Spirit Monkey, which launched in 2011 in San Antonio, makes colorful patches for elementary school students. In 2014, the business brought in $3 million in revenue. Founder Lisa deBonoPaula says her employees are not as efficient as she'd like them to be, so she asks Marcus Lemonis, the investor, entrepreneur, and star of CNBC's hit series The Profit, for advice on how to hire.
Marcus Lemonis: Tell me about the business.
Lisa deBonoPaula: We make embroidered patches that schools and other organizations use to reward their teams. We started with four designs, and now we have more than 3,500. And we have five full-time employees and three part-time employees.
ML: How did you come up with the idea?
LD: I was a PTA mom at a school in Texas, and the principal was looking for an alternative to food rewards. I started making patches, and soon the children wanted to collect them all.
ML: So what's your question?
LD: Often my employees can't keep up with my fast pace. I find myself doing their work. I've already let two people go. How do I find the right talent?
ML: What sorts of tasks are you assigning them?
LD: Operational tasks, like invoicing.
ML: Would anybody think that you're being unreasonable [in your expectations]?
LD: I don't think so. If I can physically do something, I don't understand why other people can't.
ML: I think it's unrealistic to assume anybody else is ever going to be you. And it's unfair to your staff. Just because you have a high level of efficiency in those specific jobs doesn't make them inept. Are you starting the process in the right way? Are you training them right? You're used to being the jack-of-all-trades. But that's not going to work long term.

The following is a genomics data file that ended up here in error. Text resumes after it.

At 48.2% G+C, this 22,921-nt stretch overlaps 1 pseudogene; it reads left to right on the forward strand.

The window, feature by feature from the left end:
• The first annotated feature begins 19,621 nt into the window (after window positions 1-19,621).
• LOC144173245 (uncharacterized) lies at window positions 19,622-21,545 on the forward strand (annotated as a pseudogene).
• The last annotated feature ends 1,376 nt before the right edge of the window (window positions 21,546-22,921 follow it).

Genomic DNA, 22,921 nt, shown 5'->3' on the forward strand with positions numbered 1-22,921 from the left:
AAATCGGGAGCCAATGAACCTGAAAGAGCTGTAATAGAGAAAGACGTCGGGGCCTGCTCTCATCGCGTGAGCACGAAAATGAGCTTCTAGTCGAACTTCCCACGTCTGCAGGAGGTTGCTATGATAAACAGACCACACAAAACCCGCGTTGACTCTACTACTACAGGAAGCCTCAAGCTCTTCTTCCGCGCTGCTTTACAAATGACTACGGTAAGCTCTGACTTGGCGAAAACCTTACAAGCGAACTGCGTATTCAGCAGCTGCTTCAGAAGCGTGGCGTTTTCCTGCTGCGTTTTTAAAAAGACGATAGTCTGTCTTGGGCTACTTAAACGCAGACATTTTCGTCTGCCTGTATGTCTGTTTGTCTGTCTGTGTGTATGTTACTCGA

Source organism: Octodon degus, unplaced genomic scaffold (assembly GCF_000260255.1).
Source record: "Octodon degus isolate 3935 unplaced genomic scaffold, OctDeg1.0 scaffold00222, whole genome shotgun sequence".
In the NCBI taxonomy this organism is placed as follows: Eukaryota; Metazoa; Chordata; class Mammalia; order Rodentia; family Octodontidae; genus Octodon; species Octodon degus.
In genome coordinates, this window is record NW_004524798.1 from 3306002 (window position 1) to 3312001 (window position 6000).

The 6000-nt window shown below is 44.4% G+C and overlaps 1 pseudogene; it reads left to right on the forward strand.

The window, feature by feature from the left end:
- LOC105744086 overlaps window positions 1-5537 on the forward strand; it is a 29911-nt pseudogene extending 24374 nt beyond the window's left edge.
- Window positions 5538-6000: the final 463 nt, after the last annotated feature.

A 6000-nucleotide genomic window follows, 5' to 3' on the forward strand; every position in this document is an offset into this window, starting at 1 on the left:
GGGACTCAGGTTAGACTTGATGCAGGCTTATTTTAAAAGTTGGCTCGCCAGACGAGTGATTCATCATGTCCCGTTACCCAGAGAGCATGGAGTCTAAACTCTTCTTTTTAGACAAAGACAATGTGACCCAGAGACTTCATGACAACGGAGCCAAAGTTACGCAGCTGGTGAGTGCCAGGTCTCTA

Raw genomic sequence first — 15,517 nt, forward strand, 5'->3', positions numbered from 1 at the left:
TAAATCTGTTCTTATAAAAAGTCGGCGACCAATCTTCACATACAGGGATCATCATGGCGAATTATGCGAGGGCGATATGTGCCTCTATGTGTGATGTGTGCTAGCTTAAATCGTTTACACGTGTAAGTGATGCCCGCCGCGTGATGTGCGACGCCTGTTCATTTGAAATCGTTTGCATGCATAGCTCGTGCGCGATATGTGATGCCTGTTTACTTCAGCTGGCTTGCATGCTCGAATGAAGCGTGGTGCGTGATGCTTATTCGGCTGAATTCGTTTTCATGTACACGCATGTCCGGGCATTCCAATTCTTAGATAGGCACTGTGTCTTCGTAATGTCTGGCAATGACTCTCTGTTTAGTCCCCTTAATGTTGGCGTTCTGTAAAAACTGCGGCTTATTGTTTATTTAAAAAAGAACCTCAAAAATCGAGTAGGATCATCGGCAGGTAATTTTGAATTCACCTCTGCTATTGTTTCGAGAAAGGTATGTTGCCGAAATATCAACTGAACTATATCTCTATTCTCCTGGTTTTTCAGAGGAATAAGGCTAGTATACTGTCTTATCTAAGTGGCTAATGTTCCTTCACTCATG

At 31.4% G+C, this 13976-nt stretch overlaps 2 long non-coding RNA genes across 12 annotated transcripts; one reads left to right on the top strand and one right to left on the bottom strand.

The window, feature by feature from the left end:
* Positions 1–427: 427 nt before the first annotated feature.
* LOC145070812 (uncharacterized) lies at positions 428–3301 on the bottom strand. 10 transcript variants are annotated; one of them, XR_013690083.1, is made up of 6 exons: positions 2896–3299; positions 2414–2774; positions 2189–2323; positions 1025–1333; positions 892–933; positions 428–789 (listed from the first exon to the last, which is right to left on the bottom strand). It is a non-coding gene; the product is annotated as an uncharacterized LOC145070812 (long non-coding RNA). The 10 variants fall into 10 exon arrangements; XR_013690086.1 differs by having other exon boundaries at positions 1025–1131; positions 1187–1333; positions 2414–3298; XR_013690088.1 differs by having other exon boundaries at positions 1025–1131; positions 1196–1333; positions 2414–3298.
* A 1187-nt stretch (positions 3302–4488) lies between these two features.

LD: I think I'm good at what I do, but I also think there are people better than me.
ML: It doesn't sound like you think that. Inventors and entrepreneurs aren't always great managers. It sounds like you've reached the point at which you need an operations manager--somebody to run the staff. The question is, are you willing to let someone else do that job?
LD: Suggestions for finding the right person?
ML: You have to come to grips first. If I interviewed your staff, they would say that you micromanage them. You have some reflecting to do before you hire.
Was Marcus Right?
After meeting with Lemonis in October, deBonoPaula has decided to make some changes.
"It was not easy to hear the word micromanager," she says. "He was right, but I'd never been called that before."
Moving forward, deBonoPaula plans to work with a local staffing agency to find and hire an operations manager. She also plans to spend more time training her employees: "I think we did a terrible job on the front end--just taking a résumé, talking to people in a short little interview, and assuming they could do everything."
However, she anticipates that letting go will not be easy. "I still think it's hard to do what he said. I don't think at the snap of a finger I'm going to be able to find the person who can learn everything and know it all," she says.